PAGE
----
Editor’s note: The following is an excerpt from an article originally commissioned and published by the Lincoln Institute of Land Policy. View the original article in full, and learn more about the Lincoln Institute.
Columbus, Ohio, invented the first known off-street parking requirement for an apartment building in 1923. After nearly a hundred years, the results are in, and they’re not good.
Last year, an assessment of the local zoning code—commissioned by the city as part of a comprehensive code revision process—concluded that off-street parking requirements were “not effective” and “often poorly matched to true parking demand.”
That mismatch has gotten worse over time. Today’s parking requirements in Columbus are far higher than their cousins from the city’s midcentury zoning code. In 1954, an apartment building with 100 one-bedroom units was required to have 100 parking spaces; today it has to have 150. For a 2,500-square-foot restaurant, nine required parking spaces became 34, in the 90 percent of the city not covered by special overlay districts. These ratios are out of step with the local market, leading builders to request parking reductions more than any other type of zoning variance. City and regional plans have recommended reducing parking requirements and making them more consistent.
Columbus is not alone. Across the United States, decades of similar parking requirements have led to a glut: researchers estimate that for every car in the country, there are at least three parking spaces—and some have suggested the number is closer to eight spaces.
This oversupply has created a host of problems: parking requirements can inflate housing costs, block buildings from being adapted to new uses, and contribute to sprawl, making additional driving (and parking) necessary. They create an administrative burden. And the impervious surfaces of parking lots increase the risk of flooding and contribute to the urban heat island effect.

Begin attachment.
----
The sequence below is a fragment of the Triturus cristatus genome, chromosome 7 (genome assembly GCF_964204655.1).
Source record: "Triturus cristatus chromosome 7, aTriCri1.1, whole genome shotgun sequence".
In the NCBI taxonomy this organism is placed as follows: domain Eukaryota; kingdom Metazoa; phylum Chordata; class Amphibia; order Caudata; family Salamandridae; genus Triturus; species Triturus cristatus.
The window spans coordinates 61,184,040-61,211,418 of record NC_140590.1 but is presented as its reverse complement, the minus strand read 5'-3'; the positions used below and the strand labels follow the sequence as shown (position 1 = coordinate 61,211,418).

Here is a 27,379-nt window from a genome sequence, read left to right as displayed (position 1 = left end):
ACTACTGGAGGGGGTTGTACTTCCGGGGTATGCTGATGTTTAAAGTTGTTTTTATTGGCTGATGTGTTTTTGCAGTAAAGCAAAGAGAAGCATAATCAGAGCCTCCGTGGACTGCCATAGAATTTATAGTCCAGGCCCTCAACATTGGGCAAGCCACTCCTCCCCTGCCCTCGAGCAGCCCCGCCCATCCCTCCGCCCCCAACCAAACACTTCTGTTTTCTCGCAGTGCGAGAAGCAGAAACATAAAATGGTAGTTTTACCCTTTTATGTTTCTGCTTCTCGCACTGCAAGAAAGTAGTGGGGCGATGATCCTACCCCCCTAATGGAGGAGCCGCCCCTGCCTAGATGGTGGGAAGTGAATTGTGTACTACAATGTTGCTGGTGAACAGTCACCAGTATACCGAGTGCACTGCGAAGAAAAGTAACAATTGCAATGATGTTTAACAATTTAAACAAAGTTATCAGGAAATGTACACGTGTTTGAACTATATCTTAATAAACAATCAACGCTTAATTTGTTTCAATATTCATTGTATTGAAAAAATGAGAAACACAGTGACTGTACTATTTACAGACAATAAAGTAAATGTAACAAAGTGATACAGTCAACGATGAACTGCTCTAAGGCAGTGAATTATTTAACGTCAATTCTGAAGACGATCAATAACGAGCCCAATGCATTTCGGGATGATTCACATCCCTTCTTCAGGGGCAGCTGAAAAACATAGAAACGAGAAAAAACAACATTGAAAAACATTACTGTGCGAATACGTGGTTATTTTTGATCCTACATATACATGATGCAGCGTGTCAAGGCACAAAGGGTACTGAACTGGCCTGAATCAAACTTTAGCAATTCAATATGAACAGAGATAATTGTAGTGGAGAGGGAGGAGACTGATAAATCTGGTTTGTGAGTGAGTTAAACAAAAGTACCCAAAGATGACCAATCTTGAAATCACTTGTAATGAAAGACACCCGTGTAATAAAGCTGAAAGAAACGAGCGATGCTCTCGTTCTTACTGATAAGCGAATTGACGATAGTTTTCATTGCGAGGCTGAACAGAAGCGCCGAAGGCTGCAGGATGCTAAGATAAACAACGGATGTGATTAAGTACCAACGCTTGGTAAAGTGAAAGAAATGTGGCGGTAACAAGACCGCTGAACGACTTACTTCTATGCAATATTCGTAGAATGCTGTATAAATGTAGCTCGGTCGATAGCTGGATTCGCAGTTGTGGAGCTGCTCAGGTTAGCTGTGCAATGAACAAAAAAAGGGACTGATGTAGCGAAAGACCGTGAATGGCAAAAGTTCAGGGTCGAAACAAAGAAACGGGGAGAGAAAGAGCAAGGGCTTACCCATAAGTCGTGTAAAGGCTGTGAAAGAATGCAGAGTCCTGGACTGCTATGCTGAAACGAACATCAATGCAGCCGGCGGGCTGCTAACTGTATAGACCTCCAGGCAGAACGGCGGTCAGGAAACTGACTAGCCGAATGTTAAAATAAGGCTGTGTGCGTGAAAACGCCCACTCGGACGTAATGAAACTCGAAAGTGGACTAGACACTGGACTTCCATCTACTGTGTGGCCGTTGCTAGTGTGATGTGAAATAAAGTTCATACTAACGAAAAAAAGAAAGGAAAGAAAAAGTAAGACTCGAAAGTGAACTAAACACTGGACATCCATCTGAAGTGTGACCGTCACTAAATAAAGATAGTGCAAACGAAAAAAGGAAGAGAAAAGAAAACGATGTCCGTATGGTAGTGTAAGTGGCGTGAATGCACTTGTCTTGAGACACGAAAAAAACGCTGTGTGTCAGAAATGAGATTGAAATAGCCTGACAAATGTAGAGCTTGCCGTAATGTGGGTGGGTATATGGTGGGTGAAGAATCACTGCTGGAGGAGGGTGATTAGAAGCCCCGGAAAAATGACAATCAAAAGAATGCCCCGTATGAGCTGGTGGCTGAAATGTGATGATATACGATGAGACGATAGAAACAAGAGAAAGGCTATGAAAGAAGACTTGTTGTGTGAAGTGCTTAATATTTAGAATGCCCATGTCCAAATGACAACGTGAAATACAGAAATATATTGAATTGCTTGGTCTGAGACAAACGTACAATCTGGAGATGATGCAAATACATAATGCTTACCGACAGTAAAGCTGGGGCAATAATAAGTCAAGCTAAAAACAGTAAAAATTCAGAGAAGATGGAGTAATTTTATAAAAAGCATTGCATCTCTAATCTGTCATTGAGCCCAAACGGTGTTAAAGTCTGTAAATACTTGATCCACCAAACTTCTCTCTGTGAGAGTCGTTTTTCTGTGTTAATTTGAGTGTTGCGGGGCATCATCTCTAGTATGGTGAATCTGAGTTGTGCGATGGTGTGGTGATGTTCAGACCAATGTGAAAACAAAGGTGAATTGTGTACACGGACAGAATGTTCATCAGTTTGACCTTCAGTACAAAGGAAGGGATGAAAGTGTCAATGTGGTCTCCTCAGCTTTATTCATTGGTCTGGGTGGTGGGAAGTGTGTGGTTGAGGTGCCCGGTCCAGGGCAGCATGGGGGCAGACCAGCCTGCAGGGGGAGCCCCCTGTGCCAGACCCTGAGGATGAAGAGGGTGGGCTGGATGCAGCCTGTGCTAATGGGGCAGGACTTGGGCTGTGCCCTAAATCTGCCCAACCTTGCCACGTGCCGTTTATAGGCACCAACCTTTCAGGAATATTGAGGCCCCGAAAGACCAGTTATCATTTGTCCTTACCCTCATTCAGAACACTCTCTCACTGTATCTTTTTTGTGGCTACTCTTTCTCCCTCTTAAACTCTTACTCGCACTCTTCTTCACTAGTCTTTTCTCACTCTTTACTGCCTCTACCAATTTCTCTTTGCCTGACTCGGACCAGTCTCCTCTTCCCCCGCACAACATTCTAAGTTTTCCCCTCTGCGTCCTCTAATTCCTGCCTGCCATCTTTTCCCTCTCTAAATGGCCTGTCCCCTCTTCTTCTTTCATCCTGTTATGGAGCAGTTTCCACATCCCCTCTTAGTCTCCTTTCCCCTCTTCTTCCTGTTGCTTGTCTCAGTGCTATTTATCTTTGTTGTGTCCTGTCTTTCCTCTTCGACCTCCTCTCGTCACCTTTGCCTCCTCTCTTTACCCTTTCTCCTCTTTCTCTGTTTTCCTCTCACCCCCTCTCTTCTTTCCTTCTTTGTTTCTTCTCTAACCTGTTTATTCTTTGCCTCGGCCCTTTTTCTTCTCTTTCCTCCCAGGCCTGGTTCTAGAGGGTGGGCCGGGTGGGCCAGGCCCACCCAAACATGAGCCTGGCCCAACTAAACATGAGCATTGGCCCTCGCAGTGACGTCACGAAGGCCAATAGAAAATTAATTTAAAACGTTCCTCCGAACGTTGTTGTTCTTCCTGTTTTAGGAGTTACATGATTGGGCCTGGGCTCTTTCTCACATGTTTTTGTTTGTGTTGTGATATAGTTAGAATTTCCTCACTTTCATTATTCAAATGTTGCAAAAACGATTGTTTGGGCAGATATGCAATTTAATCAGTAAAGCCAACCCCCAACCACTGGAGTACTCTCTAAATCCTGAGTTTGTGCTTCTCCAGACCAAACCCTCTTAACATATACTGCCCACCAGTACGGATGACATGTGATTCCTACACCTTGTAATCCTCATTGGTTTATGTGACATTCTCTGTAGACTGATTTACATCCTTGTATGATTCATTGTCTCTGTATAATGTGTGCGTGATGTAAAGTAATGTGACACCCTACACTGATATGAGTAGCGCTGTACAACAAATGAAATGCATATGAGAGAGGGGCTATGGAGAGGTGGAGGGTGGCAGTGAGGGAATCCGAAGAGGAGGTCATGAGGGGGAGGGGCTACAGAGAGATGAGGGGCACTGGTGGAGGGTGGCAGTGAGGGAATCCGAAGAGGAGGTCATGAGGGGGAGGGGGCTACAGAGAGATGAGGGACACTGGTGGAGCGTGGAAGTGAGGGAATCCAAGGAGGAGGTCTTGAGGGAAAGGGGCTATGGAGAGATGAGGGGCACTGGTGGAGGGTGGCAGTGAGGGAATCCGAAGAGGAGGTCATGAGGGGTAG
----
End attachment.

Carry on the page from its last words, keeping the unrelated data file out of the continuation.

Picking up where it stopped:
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But there is good news: of all the harms traditional zoning has inflicted on communities, parking requirements are the easiest to fix, said Sara Bronin, former chair of the Hartford, Connecticut, Planning and Zoning Commission. Bronin was at the helm in 2017, when Hartford became one of the first cities in the United States to eliminate residential and commercial parking mandates. The year before, city leaders had tested the waters by eliminating requirements in the downtown area, a move that yielded new development projects and new proposals for reuse. “Every community should be eliminating their parking requirements,” Bronin said.
Each year, more cities are eliminating or reducing such mandates. In 2021, cities from Minneapolis to Jackson, Tennessee, eliminated minimum parking requirements from their zoning codes. In the week that this article was drafted alone, cities from Spokane to Chicago to Burlington, Vermont, rolled back parking mandates.
Communities might reduce their parking requirements because they are trying to reinvent themselves by attracting new businesses and development, accommodate population growth with space-efficient infill, or focus more on transit and walkability. Regardless of the reason, parking reform advocates say this land use regulation could finally be on its way out.
“We’re going to look back at this as just this weird, late-20th century aberration,” predicts Patrick Siegman, an economist and planner who has been studying parking since 1992, including as a partner at the national transportation planning firm Nelson Nygaard. “We created something wildly inefficient.”